Yesterday, we visited with some college friends who we haven’t seen since college. Like us, this couple met at Grove City College and married after graduation. The wife of this couple comes from an Asian family. When we entered our house, she asked us to remove our shoes. It is Asian custom to remove your shoes when you enter the house.
This didn’t really phase us at first. It felt very welcoming to know that we could remove our shoes and relax in their home. But later I was thinking about it some more. There is a fairly famous story from Exodus 3 in the Bible that talks about removing ones’ shoes. The story is about Moses and the burning bush. Here’s the beginning of the story:
Now Moses was tending the flock of Jethro his father-in-law, the priest of Midian, and he led the flock to the far side of the wilderness and came to Horeb, the mountain of God. There the angel of the Lord appeared to him in flames of fire from within a bush. Moses saw that though the bush was on fire it did not burn up. So Moses thought, “I will go over and see this strange sight—why the bush does not burn up.”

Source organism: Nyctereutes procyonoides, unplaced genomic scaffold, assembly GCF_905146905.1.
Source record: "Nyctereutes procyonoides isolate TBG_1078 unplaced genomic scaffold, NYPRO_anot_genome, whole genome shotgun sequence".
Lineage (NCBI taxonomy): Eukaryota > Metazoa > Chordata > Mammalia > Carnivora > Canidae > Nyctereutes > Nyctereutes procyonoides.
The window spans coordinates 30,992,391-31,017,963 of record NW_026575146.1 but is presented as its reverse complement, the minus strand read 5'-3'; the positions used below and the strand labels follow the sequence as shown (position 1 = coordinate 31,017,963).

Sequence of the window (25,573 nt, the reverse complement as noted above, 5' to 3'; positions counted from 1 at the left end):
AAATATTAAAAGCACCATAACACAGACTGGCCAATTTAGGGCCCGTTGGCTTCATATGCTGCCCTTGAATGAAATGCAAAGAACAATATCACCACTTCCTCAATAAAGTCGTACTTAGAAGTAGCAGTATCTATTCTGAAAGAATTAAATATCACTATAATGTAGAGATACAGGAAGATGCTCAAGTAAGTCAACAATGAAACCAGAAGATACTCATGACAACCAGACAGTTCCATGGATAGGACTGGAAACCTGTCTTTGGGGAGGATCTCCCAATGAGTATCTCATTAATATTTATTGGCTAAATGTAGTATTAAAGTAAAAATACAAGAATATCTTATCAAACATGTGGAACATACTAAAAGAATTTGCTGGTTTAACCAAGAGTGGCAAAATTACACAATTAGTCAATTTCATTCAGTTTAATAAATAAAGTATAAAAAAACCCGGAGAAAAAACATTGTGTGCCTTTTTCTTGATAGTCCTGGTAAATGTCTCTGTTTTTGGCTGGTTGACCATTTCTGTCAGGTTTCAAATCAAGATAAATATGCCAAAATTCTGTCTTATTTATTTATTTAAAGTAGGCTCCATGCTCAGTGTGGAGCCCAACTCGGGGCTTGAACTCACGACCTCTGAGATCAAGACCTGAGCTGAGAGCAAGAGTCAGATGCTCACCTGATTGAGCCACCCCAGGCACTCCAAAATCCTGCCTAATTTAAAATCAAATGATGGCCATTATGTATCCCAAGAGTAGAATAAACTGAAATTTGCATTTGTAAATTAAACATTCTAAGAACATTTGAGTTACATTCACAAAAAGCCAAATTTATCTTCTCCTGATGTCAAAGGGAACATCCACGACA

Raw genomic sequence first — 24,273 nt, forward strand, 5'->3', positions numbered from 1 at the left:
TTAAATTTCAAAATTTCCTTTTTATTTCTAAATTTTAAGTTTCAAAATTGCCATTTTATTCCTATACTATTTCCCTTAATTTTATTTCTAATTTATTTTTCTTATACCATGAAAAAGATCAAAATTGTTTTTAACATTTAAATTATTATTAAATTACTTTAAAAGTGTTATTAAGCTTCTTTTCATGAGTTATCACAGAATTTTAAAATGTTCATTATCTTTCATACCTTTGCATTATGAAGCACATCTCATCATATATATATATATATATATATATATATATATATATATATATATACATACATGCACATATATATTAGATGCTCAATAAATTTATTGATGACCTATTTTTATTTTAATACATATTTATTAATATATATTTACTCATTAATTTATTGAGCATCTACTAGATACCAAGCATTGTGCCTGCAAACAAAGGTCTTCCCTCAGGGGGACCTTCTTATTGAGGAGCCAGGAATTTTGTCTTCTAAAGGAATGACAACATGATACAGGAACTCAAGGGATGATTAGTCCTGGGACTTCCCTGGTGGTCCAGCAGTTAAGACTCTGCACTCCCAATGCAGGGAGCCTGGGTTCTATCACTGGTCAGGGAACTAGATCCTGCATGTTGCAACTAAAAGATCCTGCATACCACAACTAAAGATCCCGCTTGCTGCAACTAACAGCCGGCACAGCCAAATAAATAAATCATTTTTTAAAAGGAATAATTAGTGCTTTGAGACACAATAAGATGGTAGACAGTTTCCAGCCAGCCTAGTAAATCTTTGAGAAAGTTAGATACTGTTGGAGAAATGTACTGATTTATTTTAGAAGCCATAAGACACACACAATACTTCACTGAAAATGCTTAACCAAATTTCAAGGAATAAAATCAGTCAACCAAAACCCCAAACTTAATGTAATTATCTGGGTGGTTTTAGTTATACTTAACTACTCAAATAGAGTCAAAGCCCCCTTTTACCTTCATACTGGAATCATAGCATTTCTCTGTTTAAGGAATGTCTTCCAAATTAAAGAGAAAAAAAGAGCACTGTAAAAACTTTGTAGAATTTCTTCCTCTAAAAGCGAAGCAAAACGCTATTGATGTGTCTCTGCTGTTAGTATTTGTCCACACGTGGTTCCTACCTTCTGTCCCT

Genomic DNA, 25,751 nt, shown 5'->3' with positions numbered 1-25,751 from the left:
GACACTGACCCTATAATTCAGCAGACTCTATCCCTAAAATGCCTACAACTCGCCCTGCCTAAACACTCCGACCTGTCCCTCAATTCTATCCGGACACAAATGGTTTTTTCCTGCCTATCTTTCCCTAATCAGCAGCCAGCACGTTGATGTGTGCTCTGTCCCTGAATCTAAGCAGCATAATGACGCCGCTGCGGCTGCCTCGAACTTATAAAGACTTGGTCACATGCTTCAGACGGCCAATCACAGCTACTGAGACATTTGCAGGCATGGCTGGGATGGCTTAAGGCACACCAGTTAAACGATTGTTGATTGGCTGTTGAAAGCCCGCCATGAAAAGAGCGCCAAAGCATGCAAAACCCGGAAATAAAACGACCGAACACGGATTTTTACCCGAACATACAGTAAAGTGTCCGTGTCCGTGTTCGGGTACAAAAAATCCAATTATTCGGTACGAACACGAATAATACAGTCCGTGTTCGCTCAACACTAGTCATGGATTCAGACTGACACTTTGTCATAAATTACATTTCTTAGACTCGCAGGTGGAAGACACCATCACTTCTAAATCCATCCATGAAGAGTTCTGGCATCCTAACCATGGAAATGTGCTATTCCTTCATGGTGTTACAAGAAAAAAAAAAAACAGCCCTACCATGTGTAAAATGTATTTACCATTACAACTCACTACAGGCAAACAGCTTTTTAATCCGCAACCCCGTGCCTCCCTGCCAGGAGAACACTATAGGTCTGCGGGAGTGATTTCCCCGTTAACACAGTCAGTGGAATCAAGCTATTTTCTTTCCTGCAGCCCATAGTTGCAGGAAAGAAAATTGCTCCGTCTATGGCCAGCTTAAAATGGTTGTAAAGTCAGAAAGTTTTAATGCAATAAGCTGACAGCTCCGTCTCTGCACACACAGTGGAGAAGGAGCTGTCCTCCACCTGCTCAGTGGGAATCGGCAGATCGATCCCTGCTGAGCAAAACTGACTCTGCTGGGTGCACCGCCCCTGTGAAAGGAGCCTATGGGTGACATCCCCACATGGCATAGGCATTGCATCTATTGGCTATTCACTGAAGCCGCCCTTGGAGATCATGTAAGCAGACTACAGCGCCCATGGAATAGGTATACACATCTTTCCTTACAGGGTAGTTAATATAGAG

When the Lord saw that he had gone over to look, God called to him from within the bush, “Moses! Moses!”
And Moses said, “Here I am.”
“Do not come any closer,” God said. “Take off your sandals, for the place where you are standing is holy ground.” Then he said, “I am the God of your father, the God of Abraham, the God of Isaac and the God of Jacob.” At this, Moses hid his face, because he was afraid to look at God. Exodus 3:1-6
I’m not completely sure about the reasons for this Asian custom, but I know that in our culture we often overlook God’s holiness. God is holy. In my mind, this means perfect and set apart. Holiness means completely clean and pure. I think there might be something powerful about realizing the holiness of God’s presence.
When Moses approached God’s presence, he could have no barrier between himself and God’s holiness. He also needed to come with humility. I’m not a Biblical scholar (and I don’t play one on TV), but it seems that Moses’ response was the only response that made sense when he realized that God was right there. It would also make sense that we need to approach God with this same humility and transparency.
Wherever God is we are walking on holy ground.
After enjoying the afternoon with these friends, I had a sense that God was there in our conversation and in our time together. These friends who we hadn’t seen in nearly 20 years were certainly instruments of God as they confirmed the importance of taking leaps of faith. Again, I’m not sure about the Asian custom, but I’m convinced that we were stepping onto holy ground when we entered their house. God was there!
Have you ever been on holy ground? What was it like? What was your response?